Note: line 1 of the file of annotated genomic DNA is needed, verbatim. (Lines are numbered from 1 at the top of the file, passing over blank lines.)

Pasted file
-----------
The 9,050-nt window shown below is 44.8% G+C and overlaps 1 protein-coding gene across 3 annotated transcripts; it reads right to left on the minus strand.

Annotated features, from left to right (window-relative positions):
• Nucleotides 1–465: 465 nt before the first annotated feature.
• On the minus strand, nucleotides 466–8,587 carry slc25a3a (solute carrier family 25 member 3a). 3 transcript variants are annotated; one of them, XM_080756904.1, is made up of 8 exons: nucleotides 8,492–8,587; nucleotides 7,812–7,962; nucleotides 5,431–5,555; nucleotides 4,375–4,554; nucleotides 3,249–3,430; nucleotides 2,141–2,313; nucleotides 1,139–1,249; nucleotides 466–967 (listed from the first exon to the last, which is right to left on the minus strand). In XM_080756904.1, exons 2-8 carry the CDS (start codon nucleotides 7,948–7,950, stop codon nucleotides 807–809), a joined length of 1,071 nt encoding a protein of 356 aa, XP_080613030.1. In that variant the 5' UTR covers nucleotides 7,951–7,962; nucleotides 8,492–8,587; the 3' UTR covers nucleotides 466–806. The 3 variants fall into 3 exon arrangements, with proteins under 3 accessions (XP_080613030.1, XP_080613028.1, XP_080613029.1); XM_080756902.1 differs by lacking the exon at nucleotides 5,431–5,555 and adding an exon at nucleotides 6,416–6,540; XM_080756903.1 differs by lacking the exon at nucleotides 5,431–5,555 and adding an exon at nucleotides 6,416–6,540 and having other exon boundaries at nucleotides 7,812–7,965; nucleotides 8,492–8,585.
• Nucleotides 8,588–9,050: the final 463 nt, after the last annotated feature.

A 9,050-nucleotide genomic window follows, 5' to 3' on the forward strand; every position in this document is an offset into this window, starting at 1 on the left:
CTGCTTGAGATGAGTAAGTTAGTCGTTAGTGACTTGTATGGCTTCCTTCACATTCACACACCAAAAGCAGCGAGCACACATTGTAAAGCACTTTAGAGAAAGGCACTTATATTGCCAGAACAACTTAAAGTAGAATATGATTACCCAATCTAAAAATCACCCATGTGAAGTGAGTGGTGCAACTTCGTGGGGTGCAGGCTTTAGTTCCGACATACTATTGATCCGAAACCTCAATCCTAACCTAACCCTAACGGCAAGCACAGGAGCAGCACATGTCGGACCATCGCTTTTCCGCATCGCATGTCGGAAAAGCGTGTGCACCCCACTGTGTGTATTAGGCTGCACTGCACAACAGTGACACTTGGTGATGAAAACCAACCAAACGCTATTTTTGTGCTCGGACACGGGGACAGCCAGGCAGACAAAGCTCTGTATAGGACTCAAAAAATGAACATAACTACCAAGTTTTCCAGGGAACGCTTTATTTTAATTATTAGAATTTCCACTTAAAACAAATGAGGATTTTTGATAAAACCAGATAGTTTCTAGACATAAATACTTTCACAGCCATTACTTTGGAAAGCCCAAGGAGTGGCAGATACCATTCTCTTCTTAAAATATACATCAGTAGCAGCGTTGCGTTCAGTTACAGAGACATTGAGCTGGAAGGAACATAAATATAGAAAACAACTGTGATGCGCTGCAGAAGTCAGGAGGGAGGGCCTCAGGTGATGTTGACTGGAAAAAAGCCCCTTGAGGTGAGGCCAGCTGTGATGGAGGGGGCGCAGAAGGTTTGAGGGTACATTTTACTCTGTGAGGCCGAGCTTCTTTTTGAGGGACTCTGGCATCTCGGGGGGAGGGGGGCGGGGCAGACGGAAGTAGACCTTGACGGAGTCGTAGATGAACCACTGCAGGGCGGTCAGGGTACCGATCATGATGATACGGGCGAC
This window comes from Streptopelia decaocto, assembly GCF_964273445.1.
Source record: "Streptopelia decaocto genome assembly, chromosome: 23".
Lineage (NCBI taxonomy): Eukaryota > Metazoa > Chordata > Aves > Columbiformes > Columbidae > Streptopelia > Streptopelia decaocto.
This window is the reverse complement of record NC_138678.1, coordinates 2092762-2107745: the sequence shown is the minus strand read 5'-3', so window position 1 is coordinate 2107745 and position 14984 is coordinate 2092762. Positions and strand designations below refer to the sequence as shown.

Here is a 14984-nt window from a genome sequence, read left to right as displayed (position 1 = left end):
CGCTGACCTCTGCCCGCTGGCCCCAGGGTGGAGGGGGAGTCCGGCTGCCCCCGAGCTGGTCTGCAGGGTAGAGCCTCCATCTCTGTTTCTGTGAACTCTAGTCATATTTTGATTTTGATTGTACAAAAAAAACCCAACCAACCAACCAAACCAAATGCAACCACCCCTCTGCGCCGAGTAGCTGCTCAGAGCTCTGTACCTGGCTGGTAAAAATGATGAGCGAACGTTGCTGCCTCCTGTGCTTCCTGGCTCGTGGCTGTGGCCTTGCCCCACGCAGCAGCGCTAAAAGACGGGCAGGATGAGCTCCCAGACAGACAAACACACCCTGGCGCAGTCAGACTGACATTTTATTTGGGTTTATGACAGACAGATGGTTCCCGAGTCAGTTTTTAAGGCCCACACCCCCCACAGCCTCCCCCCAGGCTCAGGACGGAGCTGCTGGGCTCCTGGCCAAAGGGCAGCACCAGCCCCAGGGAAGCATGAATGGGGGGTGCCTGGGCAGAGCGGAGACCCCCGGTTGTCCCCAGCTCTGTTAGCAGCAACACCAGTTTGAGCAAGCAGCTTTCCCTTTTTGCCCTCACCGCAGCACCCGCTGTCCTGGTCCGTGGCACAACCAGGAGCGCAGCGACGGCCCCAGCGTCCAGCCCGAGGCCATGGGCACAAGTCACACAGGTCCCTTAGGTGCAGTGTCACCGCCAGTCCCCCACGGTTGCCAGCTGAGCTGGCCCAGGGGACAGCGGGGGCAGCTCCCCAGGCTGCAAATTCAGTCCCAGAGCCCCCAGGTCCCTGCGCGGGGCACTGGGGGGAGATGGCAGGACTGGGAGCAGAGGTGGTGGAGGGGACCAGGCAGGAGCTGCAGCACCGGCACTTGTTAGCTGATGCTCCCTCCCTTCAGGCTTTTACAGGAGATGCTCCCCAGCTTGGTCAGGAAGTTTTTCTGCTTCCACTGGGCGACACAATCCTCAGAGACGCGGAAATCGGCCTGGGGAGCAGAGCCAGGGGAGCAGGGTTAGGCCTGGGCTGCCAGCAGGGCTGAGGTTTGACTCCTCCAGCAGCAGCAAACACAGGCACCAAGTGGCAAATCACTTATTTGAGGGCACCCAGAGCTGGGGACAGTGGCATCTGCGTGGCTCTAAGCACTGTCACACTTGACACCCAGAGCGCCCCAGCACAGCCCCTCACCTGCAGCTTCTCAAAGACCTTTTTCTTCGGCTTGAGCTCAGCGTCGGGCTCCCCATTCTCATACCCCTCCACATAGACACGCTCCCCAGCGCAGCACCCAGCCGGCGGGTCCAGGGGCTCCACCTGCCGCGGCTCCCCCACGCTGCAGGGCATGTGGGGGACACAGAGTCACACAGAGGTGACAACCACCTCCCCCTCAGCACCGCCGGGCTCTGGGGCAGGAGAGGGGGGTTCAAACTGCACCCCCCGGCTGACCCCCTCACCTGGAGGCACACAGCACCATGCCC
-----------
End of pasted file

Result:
The 9,050-nt window shown below is 44.8% G+C and overlaps 1 protein-coding gene across 3 annotated transcripts; it reads right to left on the minus strand.